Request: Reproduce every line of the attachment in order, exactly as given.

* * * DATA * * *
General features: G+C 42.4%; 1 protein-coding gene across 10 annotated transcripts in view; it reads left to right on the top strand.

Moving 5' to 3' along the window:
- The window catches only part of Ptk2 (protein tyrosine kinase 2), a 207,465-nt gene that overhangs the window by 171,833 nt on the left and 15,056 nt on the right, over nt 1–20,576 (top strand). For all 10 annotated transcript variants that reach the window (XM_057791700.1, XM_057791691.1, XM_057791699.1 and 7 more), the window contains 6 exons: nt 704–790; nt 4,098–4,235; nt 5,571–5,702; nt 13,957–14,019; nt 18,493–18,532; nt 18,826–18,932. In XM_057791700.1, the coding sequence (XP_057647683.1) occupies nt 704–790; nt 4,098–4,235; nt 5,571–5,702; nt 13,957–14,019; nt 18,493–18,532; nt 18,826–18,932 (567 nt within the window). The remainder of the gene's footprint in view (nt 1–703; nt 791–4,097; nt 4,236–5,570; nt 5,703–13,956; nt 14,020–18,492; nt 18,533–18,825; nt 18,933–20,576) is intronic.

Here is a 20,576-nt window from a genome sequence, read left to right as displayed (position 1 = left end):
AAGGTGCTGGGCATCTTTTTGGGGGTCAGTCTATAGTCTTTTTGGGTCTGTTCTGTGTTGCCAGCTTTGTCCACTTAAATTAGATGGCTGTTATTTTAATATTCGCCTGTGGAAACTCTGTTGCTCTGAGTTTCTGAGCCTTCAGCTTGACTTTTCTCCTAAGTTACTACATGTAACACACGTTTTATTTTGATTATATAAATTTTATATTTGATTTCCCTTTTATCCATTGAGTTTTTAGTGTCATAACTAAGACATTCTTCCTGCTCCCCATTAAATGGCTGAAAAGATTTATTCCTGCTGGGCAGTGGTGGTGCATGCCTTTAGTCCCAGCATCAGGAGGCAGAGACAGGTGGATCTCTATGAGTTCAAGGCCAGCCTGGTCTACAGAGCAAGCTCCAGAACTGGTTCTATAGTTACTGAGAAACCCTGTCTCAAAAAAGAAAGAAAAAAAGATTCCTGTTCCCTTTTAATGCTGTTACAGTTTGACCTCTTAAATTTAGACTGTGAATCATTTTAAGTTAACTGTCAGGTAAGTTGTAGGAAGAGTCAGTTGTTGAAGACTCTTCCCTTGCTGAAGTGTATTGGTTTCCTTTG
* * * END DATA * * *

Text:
General features: G+C 42.4%; 1 protein-coding gene across 10 annotated transcripts in view; it reads left to right on the top strand.

Moving 5' to 3' along the window:
- The window catches only part of Ptk2 (protein tyrosine kinase 2), a 207,465-nt gene that overhangs the window by 171,833 nt on the left and 15,056 nt on the right, over nt 1–20,576 (top strand). For all 10 annotated transcript variants that reach the window (XM_057791700.1, XM_057791691.1, XM_057791699.1 and 7 more), the window contains 6 exons: nt 704–790; nt 4,098–4,235; nt 5,571–5,702; nt 13,957–14,019; nt 18,493–18,532; nt 18,826–18,932. In XM_057791700.1, the coding sequence (XP_057647683.1) occupies nt 704–790; nt 4,098–4,235; nt 5,571–5,702; nt 13,957–14,019; nt 18,493–18,532; nt 18,826–18,932 (567 nt within the window). The remainder of the gene's footprint in view (nt 1–703; nt 791–4,097; nt 4,236–5,570; nt 5,703–13,956; nt 14,020–18,492; nt 18,533–18,825; nt 18,933–20,576) is intronic.

Here is a 20,576-nt window from a genome sequence, read left to right as displayed (position 1 = left end):
AAGGTGCTGGGCATCTTTTTGGGGGTCAGTCTATAGTCTTTTTGGGTCTGTTCTGTGTTGCCAGCTTTGTCCACTTAAATTAGATGGCTGTTATTTTAATATTCGCCTGTGGAAACTCTGTTGCTCTGAGTTTCTGAGCCTTCAGCTTGACTTTTCTCCTAAGTTACTACATGTAACACACGTTTTATTTTGATTATATAAATTTTATATTTGATTTCCCTTTTATCCATTGAGTTTTTAGTGTCATAACTAAGACATTCTTCCTGCTCCCCATTAAATGGCTGAAAAGATTTATTCCTGCTGGGCAGTGGTGGTGCATGCCTTTAGTCCCAGCATCAGGAGGCAGAGACAGGTGGATCTCTATGAGTTCAAGGCCAGCCTGGTCTACAGAGCAAGCTCCAGAACTGGTTCTATAGTTACTGAGAAACCCTGTCTCAAAAAAGAAAGAAAAAAAGATTCCTGTTCCCTTTTAATGCTGTTACAGTTTGACCTCTTAAATTTAGACTGTGAATCATTTTAAGTTAACTGTCAGGTAAGTTGTAGGAAGAGTCAGTTGTTGAAGACTCTTCCCTTGCTGAAGTGTATTGGTTTCCTTTG